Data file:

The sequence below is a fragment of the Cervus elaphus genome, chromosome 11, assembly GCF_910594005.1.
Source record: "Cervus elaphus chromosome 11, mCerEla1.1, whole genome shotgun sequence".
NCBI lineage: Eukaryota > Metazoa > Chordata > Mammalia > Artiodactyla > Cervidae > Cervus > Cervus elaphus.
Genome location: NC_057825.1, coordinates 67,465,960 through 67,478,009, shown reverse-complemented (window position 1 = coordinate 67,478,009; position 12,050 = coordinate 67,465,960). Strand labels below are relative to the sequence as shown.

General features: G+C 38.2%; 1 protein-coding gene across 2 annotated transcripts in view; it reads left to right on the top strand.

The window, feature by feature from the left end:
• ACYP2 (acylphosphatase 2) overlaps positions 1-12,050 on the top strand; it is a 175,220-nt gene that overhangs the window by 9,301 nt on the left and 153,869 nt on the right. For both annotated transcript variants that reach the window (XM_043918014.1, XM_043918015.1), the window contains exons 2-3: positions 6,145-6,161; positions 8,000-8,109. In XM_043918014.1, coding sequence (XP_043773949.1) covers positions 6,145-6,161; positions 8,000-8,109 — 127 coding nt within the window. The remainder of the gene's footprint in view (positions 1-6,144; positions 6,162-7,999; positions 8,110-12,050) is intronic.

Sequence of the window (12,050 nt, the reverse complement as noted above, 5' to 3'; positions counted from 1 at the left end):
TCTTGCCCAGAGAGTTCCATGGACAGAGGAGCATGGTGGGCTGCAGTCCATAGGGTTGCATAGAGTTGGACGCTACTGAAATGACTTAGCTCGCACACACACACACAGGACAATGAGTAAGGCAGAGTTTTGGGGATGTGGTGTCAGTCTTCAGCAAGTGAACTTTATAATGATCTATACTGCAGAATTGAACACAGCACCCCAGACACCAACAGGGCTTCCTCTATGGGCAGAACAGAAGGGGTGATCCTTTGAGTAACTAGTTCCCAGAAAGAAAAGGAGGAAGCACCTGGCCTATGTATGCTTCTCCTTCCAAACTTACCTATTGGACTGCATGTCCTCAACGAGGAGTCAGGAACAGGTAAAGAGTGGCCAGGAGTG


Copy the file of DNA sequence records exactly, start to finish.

The sequence below is a fragment of the Cervus elaphus genome, chromosome 11, assembly GCF_910594005.1.
Source record: "Cervus elaphus chromosome 11, mCerEla1.1, whole genome shotgun sequence".
NCBI lineage: Eukaryota > Metazoa > Chordata > Mammalia > Artiodactyla > Cervidae > Cervus > Cervus elaphus.
Genome location: NC_057825.1, coordinates 67,465,960 through 67,478,009, shown reverse-complemented (window position 1 = coordinate 67,478,009; position 12,050 = coordinate 67,465,960). Strand labels below are relative to the sequence as shown.

General features: G+C 38.2%; 1 protein-coding gene across 2 annotated transcripts in view; it reads left to right on the top strand.

The window, feature by feature from the left end:
• ACYP2 (acylphosphatase 2) overlaps positions 1-12,050 on the top strand; it is a 175,220-nt gene that overhangs the window by 9,301 nt on the left and 153,869 nt on the right. For both annotated transcript variants that reach the window (XM_043918014.1, XM_043918015.1), the window contains exons 2-3: positions 6,145-6,161; positions 8,000-8,109. In XM_043918014.1, coding sequence (XP_043773949.1) covers positions 6,145-6,161; positions 8,000-8,109 — 127 coding nt within the window. The remainder of the gene's footprint in view (positions 1-6,144; positions 6,162-7,999; positions 8,110-12,050) is intronic.

Sequence of the window (12,050 nt, the reverse complement as noted above, 5' to 3'; positions counted from 1 at the left end):
TCTTGCCCAGAGAGTTCCATGGACAGAGGAGCATGGTGGGCTGCAGTCCATAGGGTTGCATAGAGTTGGACGCTACTGAAATGACTTAGCTCGCACACACACACACAGGACAATGAGTAAGGCAGAGTTTTGGGGATGTGGTGTCAGTCTTCAGCAAGTGAACTTTATAATGATCTATACTGCAGAATTGAACACAGCACCCCAGACACCAACAGGGCTTCCTCTATGGGCAGAACAGAAGGGGTGATCCTTTGAGTAACTAGTTCCCAGAAAGAAAAGGAGGAAGCACCTGGCCTATGTATGCTTCTCCTTCCAAACTTACCTATTGGACTGCATGTCCTCAACGAGGAGTCAGGAACAGGTAAAGAGTGGCCAGGAGTG